It still feels like winter in most of Canada. R and I have both been sick with something lately, so I whipped up a batch of my favourite soup. It has two advantages: It freezes will so it can be made in big batches, and you can add just about any vegetable that you have hanging around in your fridge. So if you have some sad looking produce in your crisper, this recipe will give it a good home.
It has morphed beyond all recognition from its original form and now I just toss everything I can find into the pot. I started out using a recipe by Pam Reiss, whose book Soup - A Kosher Collection has a funny personal story behind it. I bought the book one day on a whim because I loved the photos and I was just beginning my love affair with Jewish and kosher food. I brought it home and browsed through it, then left it on the dining room table. R came home and looked at it and said, "Where did you get this!?" I thought that he was just shocked that I was investigating kosher cooking, but it turns out that he knows Pam, the author! They went to school together in Winnipeg where she nows runs a kosher grocery store called Desserts Plus. I got to meet her at a wedding last October and she was incredibly nice. If you're looking for a good soup book I would recommend that you go out and get this book! What I love about it is that it's divided into Dairy, Parve and Meat recipes, and on each page it tells you whether or not the recipe freezes well. It's very helpful.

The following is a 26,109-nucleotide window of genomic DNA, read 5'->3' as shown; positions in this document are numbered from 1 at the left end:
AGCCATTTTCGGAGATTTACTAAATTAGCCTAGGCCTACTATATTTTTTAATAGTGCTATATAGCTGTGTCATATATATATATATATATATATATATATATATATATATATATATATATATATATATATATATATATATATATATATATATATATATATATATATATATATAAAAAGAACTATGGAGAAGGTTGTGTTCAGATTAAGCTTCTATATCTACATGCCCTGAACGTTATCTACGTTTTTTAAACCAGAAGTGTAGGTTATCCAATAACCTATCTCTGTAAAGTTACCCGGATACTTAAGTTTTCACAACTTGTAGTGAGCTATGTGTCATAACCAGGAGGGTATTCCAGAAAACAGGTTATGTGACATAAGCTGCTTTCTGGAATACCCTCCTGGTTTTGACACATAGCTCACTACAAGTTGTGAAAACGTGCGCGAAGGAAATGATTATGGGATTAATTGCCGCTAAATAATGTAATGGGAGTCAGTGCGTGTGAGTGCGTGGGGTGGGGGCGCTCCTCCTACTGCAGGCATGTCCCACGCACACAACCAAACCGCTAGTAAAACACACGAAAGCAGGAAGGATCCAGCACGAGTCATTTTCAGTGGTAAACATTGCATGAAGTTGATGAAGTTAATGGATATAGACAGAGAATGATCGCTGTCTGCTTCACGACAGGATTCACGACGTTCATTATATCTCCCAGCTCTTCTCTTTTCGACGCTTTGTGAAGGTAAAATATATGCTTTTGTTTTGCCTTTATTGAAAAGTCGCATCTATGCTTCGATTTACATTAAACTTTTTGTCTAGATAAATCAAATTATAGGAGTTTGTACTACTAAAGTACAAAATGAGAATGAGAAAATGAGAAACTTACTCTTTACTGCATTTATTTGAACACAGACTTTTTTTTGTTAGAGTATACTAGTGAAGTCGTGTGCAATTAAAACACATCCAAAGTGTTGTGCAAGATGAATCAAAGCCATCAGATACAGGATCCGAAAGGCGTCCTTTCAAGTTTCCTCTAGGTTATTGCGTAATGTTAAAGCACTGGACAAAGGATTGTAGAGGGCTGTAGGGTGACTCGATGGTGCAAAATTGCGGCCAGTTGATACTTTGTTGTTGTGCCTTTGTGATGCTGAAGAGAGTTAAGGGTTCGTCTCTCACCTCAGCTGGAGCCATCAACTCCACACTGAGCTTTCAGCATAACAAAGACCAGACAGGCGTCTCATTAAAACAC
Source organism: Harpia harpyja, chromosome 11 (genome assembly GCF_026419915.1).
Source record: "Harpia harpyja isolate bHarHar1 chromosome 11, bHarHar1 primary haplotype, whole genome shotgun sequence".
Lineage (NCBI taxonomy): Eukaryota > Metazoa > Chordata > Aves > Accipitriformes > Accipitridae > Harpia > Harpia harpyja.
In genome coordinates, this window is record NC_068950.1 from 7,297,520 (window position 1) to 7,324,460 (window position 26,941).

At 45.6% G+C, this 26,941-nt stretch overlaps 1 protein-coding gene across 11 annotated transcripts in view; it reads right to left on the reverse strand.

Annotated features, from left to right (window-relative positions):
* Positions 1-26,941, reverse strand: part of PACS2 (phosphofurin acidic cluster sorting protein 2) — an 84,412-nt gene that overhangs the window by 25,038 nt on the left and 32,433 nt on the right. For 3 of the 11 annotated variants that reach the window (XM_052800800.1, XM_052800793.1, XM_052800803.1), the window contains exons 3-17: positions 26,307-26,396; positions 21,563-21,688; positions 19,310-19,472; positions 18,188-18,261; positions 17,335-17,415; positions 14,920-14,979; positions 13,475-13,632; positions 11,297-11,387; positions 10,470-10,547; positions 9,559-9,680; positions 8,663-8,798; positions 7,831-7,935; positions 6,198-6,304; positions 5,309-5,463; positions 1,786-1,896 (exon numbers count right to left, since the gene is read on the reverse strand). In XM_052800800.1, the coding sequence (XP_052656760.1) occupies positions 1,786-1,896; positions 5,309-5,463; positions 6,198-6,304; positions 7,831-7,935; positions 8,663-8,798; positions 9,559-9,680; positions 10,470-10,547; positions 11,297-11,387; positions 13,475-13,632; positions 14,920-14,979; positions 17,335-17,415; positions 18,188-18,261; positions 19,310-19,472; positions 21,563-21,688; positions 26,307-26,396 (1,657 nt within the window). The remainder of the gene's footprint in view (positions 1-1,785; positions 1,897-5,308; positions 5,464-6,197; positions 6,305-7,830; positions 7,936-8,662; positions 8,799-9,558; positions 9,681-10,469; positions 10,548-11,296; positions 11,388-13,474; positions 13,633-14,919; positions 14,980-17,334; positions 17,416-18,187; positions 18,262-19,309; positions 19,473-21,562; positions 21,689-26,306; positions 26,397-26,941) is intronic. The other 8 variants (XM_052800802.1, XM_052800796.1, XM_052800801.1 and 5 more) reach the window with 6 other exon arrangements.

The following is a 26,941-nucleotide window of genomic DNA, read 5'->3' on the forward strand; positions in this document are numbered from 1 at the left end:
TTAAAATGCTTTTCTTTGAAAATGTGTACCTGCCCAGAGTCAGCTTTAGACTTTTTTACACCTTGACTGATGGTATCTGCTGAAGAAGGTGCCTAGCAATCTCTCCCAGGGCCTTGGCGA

Anyway. You just want to know how to make this soup, don't you?
Ingredients: 2 soup bones (if you can't find kosher soup bones you can leave this out) 1 lb stewing beef 8-10 cups of water 1 can whole plum tomatoes 1 onion, peeled and diced 2 carrots, washed and diced 2 parsnips, washed and diced 2 potatoes, washed and diced 1 can of red kidney beans 3/4 cup barley 2 tbsp dried oregano 2 tbsp dried thyme 2 tbsp soy sauce
Method: 1. Cut the stewing beef into 2 inch cubes (or something close to that) and place them in the pot of water. Bring the water to a boil.
2. When it begins to boil you'll notice some icky brown foam rising to the top. Strain it off. You'll have to continue to do this for about 10 minutes. When most of the foam is gone and no more is rising to the top, you can add the rest of your ingredients.
3. Simmer over low heat for at least 2 hours, longer if desired.
Note: Remember that you can add just about anything to this recipe! I've added yams, corn, chick peas, garlic, celery, pasta... And don't forget to freeze half of it. It tastes just as good reheated!